Markel Brown Ready To Show Improvement

The Oklahoma State basketball team is hungry to get the season underway but maybe no player is as eager to show how far he's come as sophomore guard Markel Brown.

Brown had his ups and downs as a true freshman last season for the Cowboys. He had flashes of both brilliance and immaturity.

But if this preseason has been any indication, Cowboy fans should expect to see a lot more of the former from this budding Cowboy star and the first chance to see it will be in the Pokes' preseason opener against Panhandle State on Wednesday at 7 p.m. in Gallagher-Iba Arena.

Brown, was admittedly frustrated at times last year while averaging 6.4 points and 2.5 rebounds because he always appeared to be capable of more and he took that hunger into the offseason.

"I'm very excited going into this season because last season was more of a learning season for me and I feel like I can take a lot from last year that I can add to this year," Brown said. "I felt like I needed to get better at my jump shot, free throws and attitude. During the offseason, I worked on that a lot and I think I've gotten better."

And he's not the only one who's seen the improvements he's made.

"Markel has grown up a lot and matured a lot and we hope it continues," coach Travis Ford said. "He's been a vocal leader on the court, no question about it. His competitive nature gets to him at times but, as far as players compared to this point last year, he's a different player. He's a different person."

And one of the keys to his growth has been overcoming showing his frustrations on the court, where he drew a bit of a reputation for trash talking — a reputation soon to be forgotten.

"He liked to jaw a lot and he didn't get called for it all the time either. He just has to stay focused on his game, focused on our team and focused on our gameplan," Ford said. "But I'll tell you, he's just an unbelievable guy. In the preseason he's been a fantastic leader, no question. Our strength and conditioning coach ranked him No.1 coming out of preseason. He's been the most accountable, the leader, everything. He really stood out."

That change in attitude started with coach Ford's advice but it took Brown taking it to heart to make it a reality.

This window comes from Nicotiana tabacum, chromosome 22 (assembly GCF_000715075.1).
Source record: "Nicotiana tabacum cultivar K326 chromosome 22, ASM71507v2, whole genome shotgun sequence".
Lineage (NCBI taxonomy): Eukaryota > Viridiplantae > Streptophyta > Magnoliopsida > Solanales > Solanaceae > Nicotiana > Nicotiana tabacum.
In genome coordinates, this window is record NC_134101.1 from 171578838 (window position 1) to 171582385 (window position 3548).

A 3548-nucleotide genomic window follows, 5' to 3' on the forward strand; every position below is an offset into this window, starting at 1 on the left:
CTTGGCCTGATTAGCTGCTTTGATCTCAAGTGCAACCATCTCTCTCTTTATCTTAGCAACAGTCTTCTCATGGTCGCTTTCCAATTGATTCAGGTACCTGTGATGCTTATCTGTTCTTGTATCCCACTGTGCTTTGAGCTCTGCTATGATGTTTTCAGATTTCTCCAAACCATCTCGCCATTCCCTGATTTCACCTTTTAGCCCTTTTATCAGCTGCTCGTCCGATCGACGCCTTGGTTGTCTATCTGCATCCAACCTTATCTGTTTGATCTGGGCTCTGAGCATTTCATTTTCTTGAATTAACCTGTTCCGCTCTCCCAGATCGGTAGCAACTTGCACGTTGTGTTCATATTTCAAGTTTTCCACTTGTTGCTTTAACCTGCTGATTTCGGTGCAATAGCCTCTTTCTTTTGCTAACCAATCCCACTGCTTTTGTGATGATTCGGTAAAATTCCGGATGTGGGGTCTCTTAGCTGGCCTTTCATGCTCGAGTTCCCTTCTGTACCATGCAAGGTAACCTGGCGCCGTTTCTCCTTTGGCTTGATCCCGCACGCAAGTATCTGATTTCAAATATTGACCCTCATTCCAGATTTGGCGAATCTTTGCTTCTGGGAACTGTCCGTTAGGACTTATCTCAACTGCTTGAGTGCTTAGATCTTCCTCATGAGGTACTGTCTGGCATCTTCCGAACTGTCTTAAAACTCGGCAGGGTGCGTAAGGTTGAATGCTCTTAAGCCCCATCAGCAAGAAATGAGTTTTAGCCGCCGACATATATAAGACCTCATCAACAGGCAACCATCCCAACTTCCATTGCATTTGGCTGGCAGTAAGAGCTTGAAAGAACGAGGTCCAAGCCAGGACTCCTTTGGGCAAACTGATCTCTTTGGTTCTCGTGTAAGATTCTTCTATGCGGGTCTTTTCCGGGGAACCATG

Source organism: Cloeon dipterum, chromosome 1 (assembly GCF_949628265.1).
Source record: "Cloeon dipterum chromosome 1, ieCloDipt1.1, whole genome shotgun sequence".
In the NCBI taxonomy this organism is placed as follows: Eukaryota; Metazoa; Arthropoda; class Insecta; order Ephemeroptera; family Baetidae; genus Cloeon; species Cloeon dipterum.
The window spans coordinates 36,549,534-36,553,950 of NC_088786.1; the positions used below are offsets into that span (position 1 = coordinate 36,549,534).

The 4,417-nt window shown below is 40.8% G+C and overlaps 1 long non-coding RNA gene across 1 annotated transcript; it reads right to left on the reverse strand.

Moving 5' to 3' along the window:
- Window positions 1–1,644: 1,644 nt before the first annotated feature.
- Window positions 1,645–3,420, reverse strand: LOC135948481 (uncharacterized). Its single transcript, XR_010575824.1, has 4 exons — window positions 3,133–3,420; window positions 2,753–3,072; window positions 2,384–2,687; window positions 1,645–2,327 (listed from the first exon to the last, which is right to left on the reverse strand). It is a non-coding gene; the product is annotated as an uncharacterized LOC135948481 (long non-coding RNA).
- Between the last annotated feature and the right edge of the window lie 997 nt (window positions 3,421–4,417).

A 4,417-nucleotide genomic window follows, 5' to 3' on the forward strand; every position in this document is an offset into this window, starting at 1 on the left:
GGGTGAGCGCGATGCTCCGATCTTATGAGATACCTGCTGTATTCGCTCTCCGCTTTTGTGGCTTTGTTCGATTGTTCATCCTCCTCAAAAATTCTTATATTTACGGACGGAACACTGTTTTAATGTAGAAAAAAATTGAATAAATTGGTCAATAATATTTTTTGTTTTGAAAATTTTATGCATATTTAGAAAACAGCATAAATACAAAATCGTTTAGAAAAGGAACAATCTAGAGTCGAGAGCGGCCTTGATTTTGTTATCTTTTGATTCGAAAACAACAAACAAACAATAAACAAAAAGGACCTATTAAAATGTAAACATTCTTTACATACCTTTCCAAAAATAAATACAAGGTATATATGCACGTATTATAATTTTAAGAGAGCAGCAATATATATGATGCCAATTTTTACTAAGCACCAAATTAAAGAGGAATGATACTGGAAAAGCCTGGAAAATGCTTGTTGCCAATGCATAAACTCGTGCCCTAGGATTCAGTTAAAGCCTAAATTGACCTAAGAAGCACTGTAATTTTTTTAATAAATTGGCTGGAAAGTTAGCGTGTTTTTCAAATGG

"I feel like I matured a lot. Coach Ford is always telling me I'm the most improved from last year because of (how I changed) the attitude I had, as far as competition wise," Brown said. "Like, I always wanted to win and I hate losing and I think I've learned a lot from last year."

It's seldom seen as a problem having a player that hates to lose but Brown hated it so much that it became an issue that had to be addressed.

"What gets the best of him is his competitiveness," Ford said. "Gosh he hates to lose. I mean, to a fault where if things aren't going well he's going to say something. We're on top of it and he's improved in that area so that's fun to see."

Brown's growth was furthered when he had the opportunity to learn from a former Cowboy great, James Anderson, over the past few weeks.

"While (Anderson) was here I'd ask him to watch me practice and as he'd watch me he'd tell me things that I needed to do and what I didn't need to do," Brown said. "That's helped me a lot. Also, I've watched a little film on James from his years here and I think I'm going to steal some of his moves."

Stealing James Anderson's move is always a good idea but Brown has already stolen some of his most important ones — competitiveness, composure, work ethic and leadership.

And now he's passing along what he's learned to his teammates.

"Sometimes I see guys doing some of the same things I did a year ago and I keep telling them, ‘Don't do it, it's not worth it,' they kind of listen to me but sometimes you have to keep reminding them," he said. "I've learned from it and I've grown up a lot."

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